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The Tax Prophet Newsletter   Issue #55 November, 2007

REDUCE TAXES!
CHECK OUT THE TAX PROPHET'S Action Guides


In This Issue:
Introduction
Residency Laws
High Stakes
New York
Conclusion


NY Yankee Derek Jeter -
A Tax Outlaw?


Introduction

Where does famed Yankee shortstop and New York socialite Derek Jeter reside, Florida or New York? The answer may cost him millions in back taxes and interest. Why?

Jeter says he lives in Florida, a state with no personal income tax. New York begs to differ, pointing out that Jeter works for the New York Yankees, owns a $12.7 million apartment in the Trump World Towers in Manhattan and, most damning in the eyes of the taxman, Jeter "has immersed himself in the New York community" (whatever that means).

Residency Laws

With multi-millionaires moving to Florida, Nevada, Texas and Washington (states with no personal income taxes) to lower their taxes, high income-tax states, notably California and New York, are aggressively challenging these residency claims, hoping to recoup millions in additional revenue.

Note: New York's combined city and state top tax rate is 12.15%; California's is 10.3%

The residency inquiry is not limited just to the location of one's principal residence, although Deter clearly harmed his case by purchasing a lavish apartment in New York, while asserting he actually lives in Tampa.


High Stakes

While Jeter's salary attributed to Yankee home games is New York source income and taxable by the state, if he loses his Florida residency claim, New York will tax all his earnings, including endorsements and appearances, a sum that could dwarf his baseball salary.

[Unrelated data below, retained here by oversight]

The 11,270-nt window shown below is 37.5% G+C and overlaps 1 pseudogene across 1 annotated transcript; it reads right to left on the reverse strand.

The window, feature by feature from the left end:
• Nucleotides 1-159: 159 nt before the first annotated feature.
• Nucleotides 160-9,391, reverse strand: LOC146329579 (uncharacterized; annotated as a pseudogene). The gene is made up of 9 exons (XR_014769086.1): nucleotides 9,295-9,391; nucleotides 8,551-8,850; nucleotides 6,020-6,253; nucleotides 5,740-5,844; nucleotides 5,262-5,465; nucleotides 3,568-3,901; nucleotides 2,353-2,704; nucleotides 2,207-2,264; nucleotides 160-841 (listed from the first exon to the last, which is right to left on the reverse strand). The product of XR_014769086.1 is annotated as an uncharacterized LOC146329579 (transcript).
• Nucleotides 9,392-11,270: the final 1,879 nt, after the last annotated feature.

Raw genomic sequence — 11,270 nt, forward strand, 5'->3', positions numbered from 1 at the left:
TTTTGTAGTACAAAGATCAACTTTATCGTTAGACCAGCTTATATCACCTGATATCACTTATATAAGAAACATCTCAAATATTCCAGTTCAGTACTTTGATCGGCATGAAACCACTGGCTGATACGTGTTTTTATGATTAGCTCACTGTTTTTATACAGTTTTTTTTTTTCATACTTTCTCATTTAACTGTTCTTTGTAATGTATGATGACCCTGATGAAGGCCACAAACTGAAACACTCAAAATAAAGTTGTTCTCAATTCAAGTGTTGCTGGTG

Note: Athletes and entertainers in this situation should operate their promotional and endorsement activities through a separate company (typically a corporation) located in a no income-tax state.


New York

While the question of Jeter's residency is cloudy because he maintains homes in both states, it is the tax collector's novel theory -- Jeter is a New Yorker at heart because he "parties" there and keeps his most valuable possessions in his Manhattan apartment -- that has people scratching their heads.

The judge assigned to the case nailed the argument's fatal flaw, stating, "This line of inquiry is so vague as to be almost meaningless." Agreed. Do we really want state tax authorities looking into an individual's "heart" to resolve questions of residency? How about using objective criteria, such as the number of days physically present in the state and the location of family and business interests, to resolve this issue?


Conclusion

High-profile celebrities and athletes need to be careful and consistent: If they claim to live in Florida, they should not purchase a personal residence in a high-tax state and they should really live in the state of their claimed residence.

My advice to Derek: Live in Florida, but party in New York on the weekends.



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All contents copyright 2007 Robert L. Sommers, attorney-at-law. All rights reserved. This newsletter provides information of a general nature for educational purposes only and is not intended to be legal or tax advice. This information has not been updated to reflect subsequent changes in the law, if any. Your particular facts and circumstances, and changes in the law, must be considered when applying U.S. tax law. You should always consult with a competent tax professional licensed in your state with respect to your particular situation. The Tax Prophet is a registered trademark of Robert L. Sommers.